McCoy Quickly Becomes New Chairman of Santee Cooper’s Board of Directors
The Senate voted unanimously on Tuesday to make former U.S. lawmaker and attorney Peter McCoy the new chairman of state-owned Santee Cooper.
Senators wasted no time in giving McCoy his new post, with the Judiciary Committee and the entire Senate voting in the special session on Tuesday. The General Assembly may not meet again for a few months.
Governor Henry McMaster appointed McCo y in April to head the board of oversight of the utility, which provides electricity to more than 2 million of South Carolina’s 5 million people.
McCoy is well known at the Statehouse. He spent 10 years as a Republican in the South Carolina House, becoming chairman of the House Judiciary Committee. He headed a special committee that investigated the abandoned VC Summer nuclear reactors north of Columbia. Then during his year as an American lawyer, he oversaw the lawsuits against two executives of SCANA, who owned the majority of the closed reactors.
âIt has already been considered by the United States Senate and others. I think it’s an easy bet, âsaid Senator Gerald Malloy, a Democrat from Hartsville.
McCoy takes Santee Cooper back to perhaps his most stable place in the past four years, since stopping construction of two nuclear reactors in which the utility was a 45% partner and spent billions of dollars without return.
“In my opinion, we’ve come a long way,” McCoy told senators on Tuesday.
Some lawmakers pushed to sell Santee Cooper to a private company, but a deal never won the General Assembly majority. Instead, lawmakers passed a public service overhaul bill that McCoy will help incorporate.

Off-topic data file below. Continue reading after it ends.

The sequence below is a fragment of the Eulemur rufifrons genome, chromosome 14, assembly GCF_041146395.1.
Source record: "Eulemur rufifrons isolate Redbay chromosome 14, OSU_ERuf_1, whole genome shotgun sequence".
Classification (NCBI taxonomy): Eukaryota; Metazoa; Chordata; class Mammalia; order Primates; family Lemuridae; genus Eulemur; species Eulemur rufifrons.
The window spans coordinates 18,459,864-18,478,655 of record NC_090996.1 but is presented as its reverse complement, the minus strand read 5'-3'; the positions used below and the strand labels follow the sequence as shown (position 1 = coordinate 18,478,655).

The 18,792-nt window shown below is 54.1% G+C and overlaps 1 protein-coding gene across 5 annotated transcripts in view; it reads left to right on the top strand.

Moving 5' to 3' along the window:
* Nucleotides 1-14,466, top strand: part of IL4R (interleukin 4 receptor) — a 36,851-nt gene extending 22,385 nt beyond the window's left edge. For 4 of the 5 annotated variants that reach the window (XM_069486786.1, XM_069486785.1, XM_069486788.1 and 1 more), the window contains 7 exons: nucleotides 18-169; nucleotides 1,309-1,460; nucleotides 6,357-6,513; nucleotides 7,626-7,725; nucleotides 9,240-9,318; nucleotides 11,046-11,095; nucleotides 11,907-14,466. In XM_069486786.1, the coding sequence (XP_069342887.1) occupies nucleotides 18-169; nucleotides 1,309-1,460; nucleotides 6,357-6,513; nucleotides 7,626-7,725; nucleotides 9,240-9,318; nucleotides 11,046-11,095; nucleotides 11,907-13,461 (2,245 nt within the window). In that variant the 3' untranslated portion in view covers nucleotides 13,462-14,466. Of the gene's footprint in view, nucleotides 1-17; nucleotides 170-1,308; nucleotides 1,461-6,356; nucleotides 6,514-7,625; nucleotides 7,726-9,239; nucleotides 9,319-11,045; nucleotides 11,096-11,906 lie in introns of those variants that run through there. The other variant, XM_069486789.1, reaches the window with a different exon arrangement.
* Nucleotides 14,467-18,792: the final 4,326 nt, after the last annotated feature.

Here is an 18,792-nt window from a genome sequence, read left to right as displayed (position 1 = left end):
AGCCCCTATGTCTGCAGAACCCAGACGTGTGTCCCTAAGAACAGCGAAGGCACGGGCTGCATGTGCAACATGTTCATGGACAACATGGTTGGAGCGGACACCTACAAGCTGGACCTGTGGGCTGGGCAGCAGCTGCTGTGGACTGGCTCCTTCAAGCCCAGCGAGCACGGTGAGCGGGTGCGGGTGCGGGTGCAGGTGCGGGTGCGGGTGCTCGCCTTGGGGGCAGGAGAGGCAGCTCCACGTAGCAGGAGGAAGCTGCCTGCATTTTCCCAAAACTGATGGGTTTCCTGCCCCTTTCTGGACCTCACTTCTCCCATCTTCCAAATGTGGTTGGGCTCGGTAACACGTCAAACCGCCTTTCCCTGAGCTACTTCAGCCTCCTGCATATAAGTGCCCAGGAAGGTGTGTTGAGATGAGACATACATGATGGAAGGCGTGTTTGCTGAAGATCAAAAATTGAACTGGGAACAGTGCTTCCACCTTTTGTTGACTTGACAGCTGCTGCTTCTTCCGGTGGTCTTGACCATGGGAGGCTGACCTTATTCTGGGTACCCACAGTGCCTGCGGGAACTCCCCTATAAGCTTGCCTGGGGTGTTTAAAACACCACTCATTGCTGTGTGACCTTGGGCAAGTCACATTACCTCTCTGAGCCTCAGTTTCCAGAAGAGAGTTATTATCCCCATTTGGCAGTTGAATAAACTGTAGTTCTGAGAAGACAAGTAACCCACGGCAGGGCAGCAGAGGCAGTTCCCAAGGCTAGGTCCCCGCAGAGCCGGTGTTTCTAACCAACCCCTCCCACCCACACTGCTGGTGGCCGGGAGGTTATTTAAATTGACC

McCoy will ultimately be one of nine new members of the 10-person Santee Cooper Board of Directors. The law passed earlier this year kicks off all board members ahead of the nuclear reactor abandonment in 2017.
It also gives state regulators more power over the utility, ranging from asking them to review the utility’s future plans to generate electricity and their electricity consumption forecasts to the requirement to public hearings and a watchdog to question public service executives on tariff increases. It also requires outside approval for any severance pay for executives.
McCoy has vowed to be independent from both McMaster, who still wants to see Santee Cooper sold to a private company, and lawmakers who have tirelessly supported the state to continue in the electricity business.
Santee Cooper was established during the Great Depression to provide electricity to rural areas, which made up most of the state at the time. This service remains powerful in the minds of some legislators.
McCoy said the first thing he did when the governor appointed him was to print out the section of South Carolina law regarding the duties of the Santee Cooper board member. They ask that person to act in good faith, with the care that a ânormally prudent personâ would use and to act in the best interests of the public service.
âI took them everywhere with me. I read them religiously, âMcCoy said.
Senator Chip Campsen urged McCoy to stay true to these principles.
“If you have the opportunity to see elected officials trying to persuade you to do something other than fulfill this fiduciary duty, I encourage you to take out this code session and stick it to their faces like a cross in the face of a vampire, âthe Republican said. of the Isle of Palms said.